LES meeting

April 23rd, 2012

Please join us on May 8th at 11:30 AM at the University Hotel 615 Washington Ave. SE Mpls, on the University of Minnesota campus for a meeting of the Licensing Executives Society. Mark Lopes will present on what all companies should be thinking about to protect their intellectual property from internet attacks and other bad actors.

LES April 10th

March 26th, 2012

Please join us on April 10th for a meeting of the Licensing Executives Society at the offices of Robins, Kaplan, Miller & Ciresi at 800 LaSalle Ave, Minneapolis in the 7th floor court room.  William Manning and Sam Walling are presenting on patent licensing and valuation.  This is a unique opportunity to hear from attorneys who have litigated patent cases with billions of dollars on the line.   The program runs from 11:30 AM- 1 PM and lunch is included.  Registration is open to all, please contact Alex Farrell for more information.  Alexander@fsfarrell.com

What do I do when someone used my art or design without my permission?

September 1st, 2011

Minnesota, and the Twin Cities in particular have a thriving art scene with many talented artists, musicians, and designers. Often web designers or artists find their art is being used by other artists or companies without their permission.

The proper form of legal protection for art, music, and web design work is copyright law. Copyright protects artwork, written words, music, and designs as soon they have been written, created, or designed on a computer. Unlike other forms of intellectual property copyright does not protect the idea or concept behind the writing or art, only the words and designs as they exist when created.

An artist or designer can protect their work where it is copied exactly, or where it is “substantially similar” to the protected work. However, before any action for copyright infringement can begin, the owner has to register the copyright with the United States Copyright Office. This step is inexpensive and relatively fast and easy.
The most difficult element in a copyright matter is deciphering fair use. Anyone can use certain parts of copyrighted works in limited ways without infringing on the copyright holder’s rights. The most common example of this theme is sampling brief pieces of music within other songs. When examining questions of fair use 4 items must be considered:

  1. the purpose and character of the use, including whether such use is of a commercial nature or is for nonprofit educational purposes;
  2. the nature of the copyrighted work;
  3. the amount and substantiality of the portion used in relation to the copyrighted work as a whole; and
  4. the effect of the use upon the potential market for or value of the copyrighted work.

For many business, ideas are the mainstay of their trade. It is absolutely essential to do everything possible to protect your ideas and work from being used without your permission or compensation. We would be happy to answer any questions you have about copyright law and assist you in any way possible.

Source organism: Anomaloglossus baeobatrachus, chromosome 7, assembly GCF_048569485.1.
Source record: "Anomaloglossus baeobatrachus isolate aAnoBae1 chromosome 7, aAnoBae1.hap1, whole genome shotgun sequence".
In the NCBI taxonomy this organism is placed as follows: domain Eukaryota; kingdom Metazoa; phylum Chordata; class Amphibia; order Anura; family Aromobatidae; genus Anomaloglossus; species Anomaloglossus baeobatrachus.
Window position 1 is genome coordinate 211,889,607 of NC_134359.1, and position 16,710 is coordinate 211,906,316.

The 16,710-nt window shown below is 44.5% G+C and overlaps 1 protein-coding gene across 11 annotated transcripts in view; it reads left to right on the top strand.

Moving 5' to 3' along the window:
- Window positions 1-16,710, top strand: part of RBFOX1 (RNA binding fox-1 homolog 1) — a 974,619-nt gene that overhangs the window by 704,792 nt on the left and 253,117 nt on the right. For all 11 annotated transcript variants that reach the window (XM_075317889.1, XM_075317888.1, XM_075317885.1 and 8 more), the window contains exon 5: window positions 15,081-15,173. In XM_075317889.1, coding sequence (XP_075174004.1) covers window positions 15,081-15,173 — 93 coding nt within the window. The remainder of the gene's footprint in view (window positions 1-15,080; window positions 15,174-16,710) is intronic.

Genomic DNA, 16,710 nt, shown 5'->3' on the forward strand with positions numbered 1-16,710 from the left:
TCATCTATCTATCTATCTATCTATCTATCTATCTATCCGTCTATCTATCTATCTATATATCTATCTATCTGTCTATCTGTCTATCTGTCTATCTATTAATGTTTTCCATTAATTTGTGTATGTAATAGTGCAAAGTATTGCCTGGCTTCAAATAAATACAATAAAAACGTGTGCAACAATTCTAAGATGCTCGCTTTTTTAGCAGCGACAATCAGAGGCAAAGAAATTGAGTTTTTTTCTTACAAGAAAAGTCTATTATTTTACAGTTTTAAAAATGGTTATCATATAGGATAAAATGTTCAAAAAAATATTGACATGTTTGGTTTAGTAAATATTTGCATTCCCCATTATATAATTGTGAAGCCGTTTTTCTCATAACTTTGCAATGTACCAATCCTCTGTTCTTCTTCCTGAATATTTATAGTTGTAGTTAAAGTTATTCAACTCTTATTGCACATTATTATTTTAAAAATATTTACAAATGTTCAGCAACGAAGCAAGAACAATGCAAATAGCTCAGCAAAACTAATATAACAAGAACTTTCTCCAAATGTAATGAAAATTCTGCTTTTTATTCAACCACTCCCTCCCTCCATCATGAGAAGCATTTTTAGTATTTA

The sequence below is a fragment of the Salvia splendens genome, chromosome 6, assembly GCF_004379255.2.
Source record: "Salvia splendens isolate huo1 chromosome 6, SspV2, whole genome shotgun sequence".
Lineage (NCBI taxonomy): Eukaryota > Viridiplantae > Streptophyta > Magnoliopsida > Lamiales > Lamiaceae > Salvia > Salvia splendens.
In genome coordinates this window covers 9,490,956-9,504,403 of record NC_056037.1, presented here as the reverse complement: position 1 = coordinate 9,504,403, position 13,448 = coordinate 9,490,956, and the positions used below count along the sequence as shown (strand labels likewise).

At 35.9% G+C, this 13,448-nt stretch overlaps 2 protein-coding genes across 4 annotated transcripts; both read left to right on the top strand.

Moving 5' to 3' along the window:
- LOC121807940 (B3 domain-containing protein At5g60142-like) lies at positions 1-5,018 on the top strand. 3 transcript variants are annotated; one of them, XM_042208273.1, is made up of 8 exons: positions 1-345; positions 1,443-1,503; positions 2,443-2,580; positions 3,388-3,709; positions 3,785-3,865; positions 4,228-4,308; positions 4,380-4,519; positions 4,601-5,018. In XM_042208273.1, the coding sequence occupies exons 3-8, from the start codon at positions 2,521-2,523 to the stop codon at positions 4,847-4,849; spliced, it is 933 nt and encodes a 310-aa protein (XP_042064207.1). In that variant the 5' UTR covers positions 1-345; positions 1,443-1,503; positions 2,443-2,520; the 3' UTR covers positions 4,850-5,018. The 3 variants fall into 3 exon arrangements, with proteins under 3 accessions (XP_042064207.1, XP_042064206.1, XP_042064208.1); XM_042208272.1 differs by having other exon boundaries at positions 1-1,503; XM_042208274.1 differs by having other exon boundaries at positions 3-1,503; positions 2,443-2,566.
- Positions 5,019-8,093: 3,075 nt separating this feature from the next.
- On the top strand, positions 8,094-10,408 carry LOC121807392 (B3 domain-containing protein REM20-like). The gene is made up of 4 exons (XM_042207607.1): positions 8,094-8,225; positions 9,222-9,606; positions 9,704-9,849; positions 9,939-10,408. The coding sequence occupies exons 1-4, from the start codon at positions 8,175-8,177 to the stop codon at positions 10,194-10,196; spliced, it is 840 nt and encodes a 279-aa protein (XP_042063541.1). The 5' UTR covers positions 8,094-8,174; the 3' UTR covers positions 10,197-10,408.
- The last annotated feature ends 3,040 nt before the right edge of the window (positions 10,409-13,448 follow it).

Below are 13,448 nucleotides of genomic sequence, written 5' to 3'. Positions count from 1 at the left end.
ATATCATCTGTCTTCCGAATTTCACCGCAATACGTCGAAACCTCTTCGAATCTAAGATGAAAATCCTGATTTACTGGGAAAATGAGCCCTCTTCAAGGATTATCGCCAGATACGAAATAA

What do I do when I have been served with a third party Subpoena?

July 28th, 2011

In patent litigation, it is increasingly common for third parties to be served with subpoenas in lawsuits between competitors. These types of subpoenas often ask for sensitive information far beyond the scope of what the requesting party is eligible to receive. Parties which receive subpoenas are under a strict time limit to respond and the choice on how to answer is very important.

There are two choices on how to proceed without giving up valuable information. A party can file a motion to quash the subpoena or serve a response on the other party and refuse to provide any sensitive information. If a company chooses to file a motion to quash a subpoena it will face the uphill burden of having to show the requested information is not relevant or unduly burdensome to accumulate. For a motion to quash, the court will assume that the subpoena is proper and the moving party must prove to the court that the information requested is inappropriate. This approach is advantageous in that one is able to force the issue in a shorter time frame and potentially be protected from future requests for information.

If a party chooses to serve a response to the subpoena on the requesting party it is important not rely on blanket objections. Each question must be answered carefully and reasons given for withholding information. If your company and the requesting party are not able to come to an agreement on what information will be exchanged then the requesting party must file a motion to compel with the court. In this action the moving party faces the burden of showing that their requests are relevant and not unduly burdensome. This approach is beneficial in that it forces the other side to show why their requests are relevant, however, it will take more time and more control over the discovery process is given to the other side.

We would be happy to answer any questions you may have about this process and assist you in any way possible.

June 2nd, 2011

F.S. Farrell is pleased to announce the launch of its new website. This blog will update viewers on current events in intellectual property law and other useful information for businesses.